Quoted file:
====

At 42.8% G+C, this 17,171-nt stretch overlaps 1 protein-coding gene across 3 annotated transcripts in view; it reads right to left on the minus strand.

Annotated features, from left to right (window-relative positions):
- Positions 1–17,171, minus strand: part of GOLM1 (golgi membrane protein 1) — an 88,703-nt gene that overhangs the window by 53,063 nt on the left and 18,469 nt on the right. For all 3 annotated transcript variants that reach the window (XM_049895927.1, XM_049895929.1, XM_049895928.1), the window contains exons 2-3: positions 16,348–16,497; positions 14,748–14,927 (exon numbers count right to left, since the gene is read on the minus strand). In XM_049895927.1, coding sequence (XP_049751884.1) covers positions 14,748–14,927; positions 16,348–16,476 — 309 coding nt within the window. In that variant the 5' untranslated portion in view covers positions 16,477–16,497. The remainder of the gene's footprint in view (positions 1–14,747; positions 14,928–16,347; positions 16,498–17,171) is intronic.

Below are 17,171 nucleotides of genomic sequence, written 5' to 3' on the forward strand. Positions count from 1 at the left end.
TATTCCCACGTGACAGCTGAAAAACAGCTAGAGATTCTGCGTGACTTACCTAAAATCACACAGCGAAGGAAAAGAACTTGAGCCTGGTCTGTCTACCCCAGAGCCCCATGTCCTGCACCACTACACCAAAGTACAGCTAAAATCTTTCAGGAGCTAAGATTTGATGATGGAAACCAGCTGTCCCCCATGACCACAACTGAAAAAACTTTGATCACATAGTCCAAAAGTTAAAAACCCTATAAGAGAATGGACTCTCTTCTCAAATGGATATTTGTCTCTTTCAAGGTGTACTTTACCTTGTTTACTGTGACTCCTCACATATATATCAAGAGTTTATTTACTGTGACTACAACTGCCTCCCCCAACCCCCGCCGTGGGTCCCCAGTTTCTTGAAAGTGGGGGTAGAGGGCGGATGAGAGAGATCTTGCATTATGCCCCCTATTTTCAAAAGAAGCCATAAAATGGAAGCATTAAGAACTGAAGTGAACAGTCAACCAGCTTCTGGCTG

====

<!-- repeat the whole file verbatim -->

At 42.8% G+C, this 17,171-nt stretch overlaps 1 protein-coding gene across 3 annotated transcripts in view; it reads right to left on the minus strand.

Annotated features, from left to right (window-relative positions):
- Positions 1–17,171, minus strand: part of GOLM1 (golgi membrane protein 1) — an 88,703-nt gene that overhangs the window by 53,063 nt on the left and 18,469 nt on the right. For all 3 annotated transcript variants that reach the window (XM_049895927.1, XM_049895929.1, XM_049895928.1), the window contains exons 2-3: positions 16,348–16,497; positions 14,748–14,927 (exon numbers count right to left, since the gene is read on the minus strand). In XM_049895927.1, coding sequence (XP_049751884.1) covers positions 14,748–14,927; positions 16,348–16,476 — 309 coding nt within the window. In that variant the 5' untranslated portion in view covers positions 16,477–16,497. The remainder of the gene's footprint in view (positions 1–14,747; positions 14,928–16,347; positions 16,498–17,171) is intronic.

Below are 17,171 nucleotides of genomic sequence, written 5' to 3' on the forward strand. Positions count from 1 at the left end.
TATTCCCACGTGACAGCTGAAAAACAGCTAGAGATTCTGCGTGACTTACCTAAAATCACACAGCGAAGGAAAAGAACTTGAGCCTGGTCTGTCTACCCCAGAGCCCCATGTCCTGCACCACTACACCAAAGTACAGCTAAAATCTTTCAGGAGCTAAGATTTGATGATGGAAACCAGCTGTCCCCCATGACCACAACTGAAAAAACTTTGATCACATAGTCCAAAAGTTAAAAACCCTATAAGAGAATGGACTCTCTTCTCAAATGGATATTTGTCTCTTTCAAGGTGTACTTTACCTTGTTTACTGTGACTCCTCACATATATATCAAGAGTTTATTTACTGTGACTACAACTGCCTCCCCCAACCCCCGCCGTGGGTCCCCAGTTTCTTGAAAGTGGGGGTAGAGGGCGGATGAGAGAGATCTTGCATTATGCCCCCTATTTTCAAAAGAAGCCATAAAATGGAAGCATTAAGAACTGAAGTGAACAGTCAACCAGCTTCTGGCTG